A native of Forest Lake, Minn., Mr. Bullard holds a Bachelor of Science degree in quantitative methods and information systems and economics from St. Cloud State University in St. Cloud, Minn., and a doctorate in economics from Indiana University in Bloomington, Ind.

Mr. Bullard has written numerous scholarly papers published in professional journals and has been a peer reviewer for over two dozen periodicals or institutions. He has participated in over 150 conferences, symposia or lectures sponsored by foreign central banks, academic institutions and monetary policy groups around the world.

Mr. Bullard enjoys bicycling and tennis. He is married to Jane Callahan; they have two daughters.

I think this fellow might really be different. Since election to his new and influential post, he has been willing to take on Lewis Carroll's Humpty Dumpty (who, as you know, uses words to mean what he personally chooses them to mean).

Note what Mr. Bullard has to say about price stability in his address to the Macroeconomics Advisers' Quarterly Outlook Meeting:

"In contemporary discussions, the term 'price stability' has come to mean something other than 'stable prices.' In the late 19th and early 20th centuries, price stability meant that variations in the general level of prices would be transitory and the price index would revert to a mean.

"In recent policy discussions, however, price stability generally is interpreted as a small positive rate of inflation. If there is ongoing inflation, the level of prices does not revert to a constant, but trends upward. I am willing to accept this latter definition of price stability because there may be theoretical and practical reasons to believe that the best price indexes we have available are subject to upward biases. While I am not a big fan of the upward-bias argument—after all, the best-available adjustments are already made to the indexes—I admit that I do not have better measures myself.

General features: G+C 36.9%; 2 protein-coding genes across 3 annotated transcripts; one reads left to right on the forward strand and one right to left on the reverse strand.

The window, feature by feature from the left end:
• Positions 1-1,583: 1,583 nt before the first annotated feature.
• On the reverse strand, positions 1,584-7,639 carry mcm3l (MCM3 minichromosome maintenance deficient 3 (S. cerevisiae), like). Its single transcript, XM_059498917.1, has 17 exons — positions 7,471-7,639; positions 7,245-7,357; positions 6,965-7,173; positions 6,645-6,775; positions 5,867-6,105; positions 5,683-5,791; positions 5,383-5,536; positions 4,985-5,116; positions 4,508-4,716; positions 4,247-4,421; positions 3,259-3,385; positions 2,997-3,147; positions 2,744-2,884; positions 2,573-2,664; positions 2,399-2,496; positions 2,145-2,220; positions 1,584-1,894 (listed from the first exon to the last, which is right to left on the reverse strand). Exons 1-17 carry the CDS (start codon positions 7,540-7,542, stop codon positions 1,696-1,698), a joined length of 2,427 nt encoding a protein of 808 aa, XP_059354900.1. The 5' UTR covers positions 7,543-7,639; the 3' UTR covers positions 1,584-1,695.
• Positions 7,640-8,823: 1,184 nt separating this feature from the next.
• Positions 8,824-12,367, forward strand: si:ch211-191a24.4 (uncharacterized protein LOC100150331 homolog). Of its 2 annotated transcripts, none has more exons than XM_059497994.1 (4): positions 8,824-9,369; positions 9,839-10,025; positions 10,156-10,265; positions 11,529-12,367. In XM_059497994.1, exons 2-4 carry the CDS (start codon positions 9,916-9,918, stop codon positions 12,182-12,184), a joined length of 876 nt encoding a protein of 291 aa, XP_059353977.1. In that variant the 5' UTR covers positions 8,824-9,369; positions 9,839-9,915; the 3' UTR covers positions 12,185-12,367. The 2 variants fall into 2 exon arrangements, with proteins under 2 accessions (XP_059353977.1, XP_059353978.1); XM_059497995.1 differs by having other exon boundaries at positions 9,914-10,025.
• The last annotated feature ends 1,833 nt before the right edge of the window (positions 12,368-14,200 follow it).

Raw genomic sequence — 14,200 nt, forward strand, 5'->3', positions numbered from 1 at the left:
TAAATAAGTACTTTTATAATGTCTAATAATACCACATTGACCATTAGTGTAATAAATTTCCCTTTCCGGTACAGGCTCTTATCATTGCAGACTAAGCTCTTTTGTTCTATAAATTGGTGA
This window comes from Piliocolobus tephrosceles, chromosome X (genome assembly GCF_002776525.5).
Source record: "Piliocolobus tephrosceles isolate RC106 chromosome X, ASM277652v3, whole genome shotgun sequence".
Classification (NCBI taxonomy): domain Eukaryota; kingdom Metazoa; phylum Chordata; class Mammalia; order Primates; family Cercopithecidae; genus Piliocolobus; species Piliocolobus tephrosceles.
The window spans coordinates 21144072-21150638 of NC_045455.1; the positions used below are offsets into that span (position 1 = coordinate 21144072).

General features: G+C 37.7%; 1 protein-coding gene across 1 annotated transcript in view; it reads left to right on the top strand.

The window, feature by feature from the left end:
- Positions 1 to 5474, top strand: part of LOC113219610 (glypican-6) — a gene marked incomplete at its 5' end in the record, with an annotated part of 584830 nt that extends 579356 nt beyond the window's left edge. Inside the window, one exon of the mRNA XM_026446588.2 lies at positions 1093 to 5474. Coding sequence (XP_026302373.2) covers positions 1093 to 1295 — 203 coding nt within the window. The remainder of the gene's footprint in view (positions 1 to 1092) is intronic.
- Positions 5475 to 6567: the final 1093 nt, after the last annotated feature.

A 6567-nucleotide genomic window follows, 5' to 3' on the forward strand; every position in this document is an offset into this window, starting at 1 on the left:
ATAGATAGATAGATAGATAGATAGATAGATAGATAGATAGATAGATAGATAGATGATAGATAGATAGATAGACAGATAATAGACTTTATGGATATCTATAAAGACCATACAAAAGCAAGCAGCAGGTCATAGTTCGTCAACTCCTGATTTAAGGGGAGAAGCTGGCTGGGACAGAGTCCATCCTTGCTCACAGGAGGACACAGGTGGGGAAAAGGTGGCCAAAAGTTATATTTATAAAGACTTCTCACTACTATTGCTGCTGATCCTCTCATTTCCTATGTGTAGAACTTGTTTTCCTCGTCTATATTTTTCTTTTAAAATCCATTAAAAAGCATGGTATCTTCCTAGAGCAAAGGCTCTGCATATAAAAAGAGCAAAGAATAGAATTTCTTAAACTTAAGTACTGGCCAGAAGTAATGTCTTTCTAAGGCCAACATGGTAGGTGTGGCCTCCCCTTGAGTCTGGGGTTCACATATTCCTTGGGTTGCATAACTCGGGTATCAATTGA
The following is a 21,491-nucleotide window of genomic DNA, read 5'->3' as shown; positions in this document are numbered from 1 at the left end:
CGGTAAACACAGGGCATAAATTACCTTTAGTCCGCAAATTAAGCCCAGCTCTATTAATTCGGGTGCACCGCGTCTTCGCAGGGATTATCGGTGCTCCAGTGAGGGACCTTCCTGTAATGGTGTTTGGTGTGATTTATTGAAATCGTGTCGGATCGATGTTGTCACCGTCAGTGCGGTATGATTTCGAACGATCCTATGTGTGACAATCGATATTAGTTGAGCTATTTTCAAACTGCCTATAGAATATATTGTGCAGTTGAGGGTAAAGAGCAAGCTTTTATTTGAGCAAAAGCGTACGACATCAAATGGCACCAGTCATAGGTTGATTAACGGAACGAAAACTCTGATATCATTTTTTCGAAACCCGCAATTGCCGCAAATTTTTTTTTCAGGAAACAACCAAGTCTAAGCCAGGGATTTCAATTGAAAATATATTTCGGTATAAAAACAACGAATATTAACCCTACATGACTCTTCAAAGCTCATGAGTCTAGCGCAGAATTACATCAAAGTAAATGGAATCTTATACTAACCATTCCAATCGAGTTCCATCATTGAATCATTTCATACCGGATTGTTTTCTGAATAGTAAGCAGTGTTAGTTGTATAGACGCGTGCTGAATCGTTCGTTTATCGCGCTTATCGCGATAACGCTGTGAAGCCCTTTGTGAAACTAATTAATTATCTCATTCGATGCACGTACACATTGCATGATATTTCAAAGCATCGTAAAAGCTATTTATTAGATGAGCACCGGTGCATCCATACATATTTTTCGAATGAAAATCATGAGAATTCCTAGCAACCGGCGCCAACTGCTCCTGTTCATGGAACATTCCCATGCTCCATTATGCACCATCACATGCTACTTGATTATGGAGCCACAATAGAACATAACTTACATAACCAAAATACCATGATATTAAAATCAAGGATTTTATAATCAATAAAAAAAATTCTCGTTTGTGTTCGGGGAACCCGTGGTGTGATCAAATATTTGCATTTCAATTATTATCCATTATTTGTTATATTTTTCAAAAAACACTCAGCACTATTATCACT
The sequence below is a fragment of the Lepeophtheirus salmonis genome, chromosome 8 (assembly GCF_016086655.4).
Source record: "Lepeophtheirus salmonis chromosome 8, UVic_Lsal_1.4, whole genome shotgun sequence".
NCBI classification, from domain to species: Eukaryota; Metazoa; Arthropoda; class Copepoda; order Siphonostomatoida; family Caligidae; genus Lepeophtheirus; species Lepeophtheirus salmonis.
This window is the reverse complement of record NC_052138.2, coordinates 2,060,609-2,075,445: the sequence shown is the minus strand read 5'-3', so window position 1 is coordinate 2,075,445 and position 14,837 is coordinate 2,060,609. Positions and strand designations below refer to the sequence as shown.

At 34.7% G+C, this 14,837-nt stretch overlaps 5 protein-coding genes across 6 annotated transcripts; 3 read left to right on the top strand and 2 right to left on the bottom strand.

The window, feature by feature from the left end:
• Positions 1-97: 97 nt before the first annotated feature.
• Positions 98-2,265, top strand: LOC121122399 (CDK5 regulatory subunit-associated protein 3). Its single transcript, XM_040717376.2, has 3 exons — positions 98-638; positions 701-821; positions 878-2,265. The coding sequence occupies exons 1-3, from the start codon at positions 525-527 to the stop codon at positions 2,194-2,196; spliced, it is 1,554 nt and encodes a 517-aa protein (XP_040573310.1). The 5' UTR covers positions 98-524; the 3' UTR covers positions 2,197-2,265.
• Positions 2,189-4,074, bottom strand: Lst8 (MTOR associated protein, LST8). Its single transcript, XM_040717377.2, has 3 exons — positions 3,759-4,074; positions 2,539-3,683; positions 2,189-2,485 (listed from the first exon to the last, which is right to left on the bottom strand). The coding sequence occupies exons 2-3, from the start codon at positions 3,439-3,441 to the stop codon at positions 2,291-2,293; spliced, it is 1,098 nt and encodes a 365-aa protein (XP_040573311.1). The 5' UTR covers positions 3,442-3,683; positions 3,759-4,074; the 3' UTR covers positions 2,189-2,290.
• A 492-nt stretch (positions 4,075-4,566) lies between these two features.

"My preferred definition of price stability is that trend inflation, correctly measured, is zero. In practice, this likely converts into a trend in measured inflation on the order of ½ to 1½ percent, depending on the particular price index referenced."

I have read Mr. Bullard's recent speech in detail. I can assure you that he is making efforts to be politically accommodating. He praises Alan Greenspan's achievement of "low rates of inflation" without mentioning that under the Greenspan administration, the United States entered into what was probably the most horrific bout of asset inflation in its history (through the successive stock market and real estate bubbles).

He also states - very politically - that "the Fed’s new lending facilities combined with an environment of low interest rates have gone some distance to return markets to more normal operation."

One could also argue that the new lending facility has rescued the bad (financially reckless) guys at taxpayers' (prudent savers') expense, and many critics of broad government policy have made just that point!